Charla Nash, right, talks with attorney Matthew D. Newman before for a hearing at the Legislative Office Building in Hartford, Conn., Friday, Aug. 10, 2012. (David K Purdy)
It looks like Charla Nash, mauled and disfigured by her friend’s 200-pound pet chimpanzee in 2009, will not get her day in court.
Nash sought permission to sue the state and wanted $150 million in damages. Her lawyers argued that the chimp, named Travis, was known to be dangerous by state officials but they did nothing about it.
But the state generally is immune to such lawsuits, unless they are allowed by the claims commissioner. That man, J. Paul Vance Jr., granted a motion last year by the state attorney general dismissing the claim.
Nash’s only option was to convince lawmakers to override Vance’s decision and let her bring her case to court.
However, the General Assembly’s Judiciary Committee voted 35-3 last week in favor of upholding Vance’s decision.
Though Nash’s lawyers—Charles Willinger Jr. and Matthew Newman, of Willinger, Willinger & Bucci in Bridgeport—declined to comment on the lawmakers’ decision for this article, Nash issued a written statement to the press last week. She said the decision was “devastating” and she was “heartbroken” that she won’t get an opportunity to tell her side of the story in a courtroom.
“This process isn’t fair,” said Nash. “Right now, I need some time to think things through and talk with my family. I wanted a chance to be able to pay my medical bills and get the assistance I need to live as normal of a life as possible. I can’t give up hope now. This means too much to my daughter Briana and me.”
A source with knowledge of the case said there are no further legal avenues for Nash and her lawyers to pursue.
Some committee members spoke about the difficulty in voting against Nash, who had impressed them with her courage earlier this month when she appeared at a public hearing with her daughter. Nash has undergone a face transplant and is currently living in a Massachusetts convalescent home, awaiting a hand transplant.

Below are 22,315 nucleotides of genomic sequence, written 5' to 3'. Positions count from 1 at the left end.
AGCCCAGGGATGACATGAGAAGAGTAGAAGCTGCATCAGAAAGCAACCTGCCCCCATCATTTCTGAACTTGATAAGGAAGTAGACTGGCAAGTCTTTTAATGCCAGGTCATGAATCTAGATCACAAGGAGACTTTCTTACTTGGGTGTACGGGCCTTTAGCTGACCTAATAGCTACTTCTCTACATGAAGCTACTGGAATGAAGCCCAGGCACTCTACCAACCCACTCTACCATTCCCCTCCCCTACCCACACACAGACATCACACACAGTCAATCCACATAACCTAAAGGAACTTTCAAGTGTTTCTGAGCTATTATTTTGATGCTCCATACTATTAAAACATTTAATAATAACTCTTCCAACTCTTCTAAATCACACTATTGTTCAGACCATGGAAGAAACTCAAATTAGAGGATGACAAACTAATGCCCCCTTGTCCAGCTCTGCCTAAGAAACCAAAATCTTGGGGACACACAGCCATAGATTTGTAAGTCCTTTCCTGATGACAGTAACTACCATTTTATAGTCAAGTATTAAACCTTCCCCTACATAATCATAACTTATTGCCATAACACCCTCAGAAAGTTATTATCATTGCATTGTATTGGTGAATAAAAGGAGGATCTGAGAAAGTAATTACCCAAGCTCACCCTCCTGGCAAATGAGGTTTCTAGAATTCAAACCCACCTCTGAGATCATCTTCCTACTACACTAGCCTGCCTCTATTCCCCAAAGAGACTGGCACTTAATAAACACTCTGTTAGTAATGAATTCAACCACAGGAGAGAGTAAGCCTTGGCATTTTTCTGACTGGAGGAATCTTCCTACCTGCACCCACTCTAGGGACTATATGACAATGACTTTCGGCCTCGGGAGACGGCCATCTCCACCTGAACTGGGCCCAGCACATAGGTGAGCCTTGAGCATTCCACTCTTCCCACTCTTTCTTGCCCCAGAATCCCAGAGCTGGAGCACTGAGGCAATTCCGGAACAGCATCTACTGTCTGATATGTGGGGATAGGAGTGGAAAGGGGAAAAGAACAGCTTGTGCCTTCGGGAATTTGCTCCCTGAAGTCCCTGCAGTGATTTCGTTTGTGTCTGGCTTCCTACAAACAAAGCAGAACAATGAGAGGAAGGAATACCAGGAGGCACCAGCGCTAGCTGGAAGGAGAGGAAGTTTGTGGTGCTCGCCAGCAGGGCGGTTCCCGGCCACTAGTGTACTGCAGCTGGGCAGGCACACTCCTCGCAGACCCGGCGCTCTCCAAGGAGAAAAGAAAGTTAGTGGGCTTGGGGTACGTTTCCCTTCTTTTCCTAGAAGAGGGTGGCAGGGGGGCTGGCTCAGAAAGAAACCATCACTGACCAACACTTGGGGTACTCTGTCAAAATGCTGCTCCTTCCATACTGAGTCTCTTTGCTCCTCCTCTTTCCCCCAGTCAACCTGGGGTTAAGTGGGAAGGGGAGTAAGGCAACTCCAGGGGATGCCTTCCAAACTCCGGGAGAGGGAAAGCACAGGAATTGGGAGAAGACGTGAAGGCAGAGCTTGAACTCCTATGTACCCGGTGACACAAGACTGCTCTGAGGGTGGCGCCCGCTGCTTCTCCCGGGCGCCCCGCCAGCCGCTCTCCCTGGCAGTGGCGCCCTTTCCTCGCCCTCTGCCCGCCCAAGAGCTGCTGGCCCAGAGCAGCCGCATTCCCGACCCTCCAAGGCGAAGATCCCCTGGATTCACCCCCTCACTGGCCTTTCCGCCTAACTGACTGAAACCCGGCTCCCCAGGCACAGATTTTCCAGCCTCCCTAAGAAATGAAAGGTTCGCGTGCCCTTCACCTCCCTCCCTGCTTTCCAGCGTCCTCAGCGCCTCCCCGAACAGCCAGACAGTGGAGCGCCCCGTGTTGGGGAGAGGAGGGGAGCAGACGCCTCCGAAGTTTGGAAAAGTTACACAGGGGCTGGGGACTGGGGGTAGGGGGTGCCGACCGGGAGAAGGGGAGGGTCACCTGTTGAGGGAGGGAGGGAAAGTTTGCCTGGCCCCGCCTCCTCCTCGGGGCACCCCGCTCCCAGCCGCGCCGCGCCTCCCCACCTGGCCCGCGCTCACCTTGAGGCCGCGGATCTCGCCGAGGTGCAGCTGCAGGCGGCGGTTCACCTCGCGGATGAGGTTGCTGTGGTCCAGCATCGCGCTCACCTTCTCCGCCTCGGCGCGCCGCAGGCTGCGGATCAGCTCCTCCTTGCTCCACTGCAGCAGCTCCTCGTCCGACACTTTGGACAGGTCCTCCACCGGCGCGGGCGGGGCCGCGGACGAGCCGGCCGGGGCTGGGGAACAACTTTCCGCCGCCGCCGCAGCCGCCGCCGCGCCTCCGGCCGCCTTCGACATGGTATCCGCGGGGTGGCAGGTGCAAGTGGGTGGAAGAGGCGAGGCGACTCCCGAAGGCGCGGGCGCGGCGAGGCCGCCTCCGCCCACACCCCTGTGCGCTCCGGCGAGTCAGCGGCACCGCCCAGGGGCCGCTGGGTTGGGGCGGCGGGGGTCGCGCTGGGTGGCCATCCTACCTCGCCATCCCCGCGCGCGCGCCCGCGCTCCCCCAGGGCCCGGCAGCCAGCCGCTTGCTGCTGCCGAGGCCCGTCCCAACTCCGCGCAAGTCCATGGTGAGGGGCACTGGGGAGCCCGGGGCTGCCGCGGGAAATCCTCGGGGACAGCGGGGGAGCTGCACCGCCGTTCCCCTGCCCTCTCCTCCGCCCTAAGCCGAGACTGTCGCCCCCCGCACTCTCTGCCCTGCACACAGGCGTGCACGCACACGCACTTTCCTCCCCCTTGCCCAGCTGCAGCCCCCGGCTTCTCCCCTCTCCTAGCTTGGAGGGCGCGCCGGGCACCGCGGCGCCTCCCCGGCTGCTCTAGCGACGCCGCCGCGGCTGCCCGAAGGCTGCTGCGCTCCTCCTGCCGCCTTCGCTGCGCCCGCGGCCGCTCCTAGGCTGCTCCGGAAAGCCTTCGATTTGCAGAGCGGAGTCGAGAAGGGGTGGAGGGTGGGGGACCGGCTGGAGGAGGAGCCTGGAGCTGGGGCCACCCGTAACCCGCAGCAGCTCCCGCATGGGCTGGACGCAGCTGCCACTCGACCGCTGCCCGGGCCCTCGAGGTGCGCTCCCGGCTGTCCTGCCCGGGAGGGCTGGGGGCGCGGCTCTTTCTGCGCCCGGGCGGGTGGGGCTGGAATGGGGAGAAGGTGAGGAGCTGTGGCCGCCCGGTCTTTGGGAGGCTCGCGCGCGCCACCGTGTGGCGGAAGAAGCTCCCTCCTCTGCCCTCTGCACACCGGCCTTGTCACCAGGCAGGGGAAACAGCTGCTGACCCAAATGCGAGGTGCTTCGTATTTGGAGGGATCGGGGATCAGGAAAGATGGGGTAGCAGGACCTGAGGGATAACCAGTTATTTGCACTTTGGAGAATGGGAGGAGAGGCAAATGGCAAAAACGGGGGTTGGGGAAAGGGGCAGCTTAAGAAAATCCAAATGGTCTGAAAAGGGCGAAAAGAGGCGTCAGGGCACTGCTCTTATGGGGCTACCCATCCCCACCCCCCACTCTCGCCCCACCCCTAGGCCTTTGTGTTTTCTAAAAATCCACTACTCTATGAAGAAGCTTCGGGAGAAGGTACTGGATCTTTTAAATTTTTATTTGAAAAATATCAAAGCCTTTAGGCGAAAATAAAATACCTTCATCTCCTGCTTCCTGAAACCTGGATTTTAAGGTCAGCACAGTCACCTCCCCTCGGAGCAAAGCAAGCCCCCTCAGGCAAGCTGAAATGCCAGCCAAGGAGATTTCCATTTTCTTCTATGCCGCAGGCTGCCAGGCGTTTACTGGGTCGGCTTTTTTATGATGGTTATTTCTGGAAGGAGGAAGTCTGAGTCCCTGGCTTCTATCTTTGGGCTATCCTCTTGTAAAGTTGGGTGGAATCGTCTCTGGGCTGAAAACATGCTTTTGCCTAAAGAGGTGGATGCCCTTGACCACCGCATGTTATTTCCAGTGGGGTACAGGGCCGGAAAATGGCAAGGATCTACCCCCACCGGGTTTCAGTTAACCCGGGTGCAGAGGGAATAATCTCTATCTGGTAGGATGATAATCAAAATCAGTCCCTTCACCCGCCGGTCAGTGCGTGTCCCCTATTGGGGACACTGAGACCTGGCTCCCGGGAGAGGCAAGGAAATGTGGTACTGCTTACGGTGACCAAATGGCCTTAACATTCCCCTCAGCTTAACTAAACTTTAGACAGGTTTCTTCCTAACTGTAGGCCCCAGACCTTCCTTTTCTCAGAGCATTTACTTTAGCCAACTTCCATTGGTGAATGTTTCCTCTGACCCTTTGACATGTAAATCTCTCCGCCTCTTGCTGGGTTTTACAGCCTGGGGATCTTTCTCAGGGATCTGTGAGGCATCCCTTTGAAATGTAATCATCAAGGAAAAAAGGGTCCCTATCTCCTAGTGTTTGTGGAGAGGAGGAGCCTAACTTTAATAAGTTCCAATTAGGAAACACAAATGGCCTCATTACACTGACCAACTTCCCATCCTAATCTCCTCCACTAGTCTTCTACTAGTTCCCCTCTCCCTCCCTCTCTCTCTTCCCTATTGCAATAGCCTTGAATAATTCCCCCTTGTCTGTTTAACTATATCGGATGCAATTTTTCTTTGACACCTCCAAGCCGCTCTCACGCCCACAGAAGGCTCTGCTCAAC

“It’s impossible to not feel human compassion for an individual who was brave enough to come to our public hearing … who has undergone the horrific injuries that she has had, the multiple surgeries, a facial transplant,” said Sen. John Kissel, R-Enfield, the highest-ranking Republican senator on the committee.
“Nonetheless it’s very difficult, if not impossible, to find a legal basis that would afford her an ability to sue the state without, in my opinion, opening up the state to innumerable claims,” continued Kissel. “The case would be different, I believe, if the injuries took place on state property, and somehow there was state employees directly involved.”
Kissel said “there was a vast assumption of risk,” when Nash visited her friend that day knowing Travis the chimp was not in his cage.
State Rep. Gerald Fox, D-Stamford, a cochairman of the committee, agreed with Kissel in voting against Nash’s opportunity to sue, but did not think Nash assumed the risk.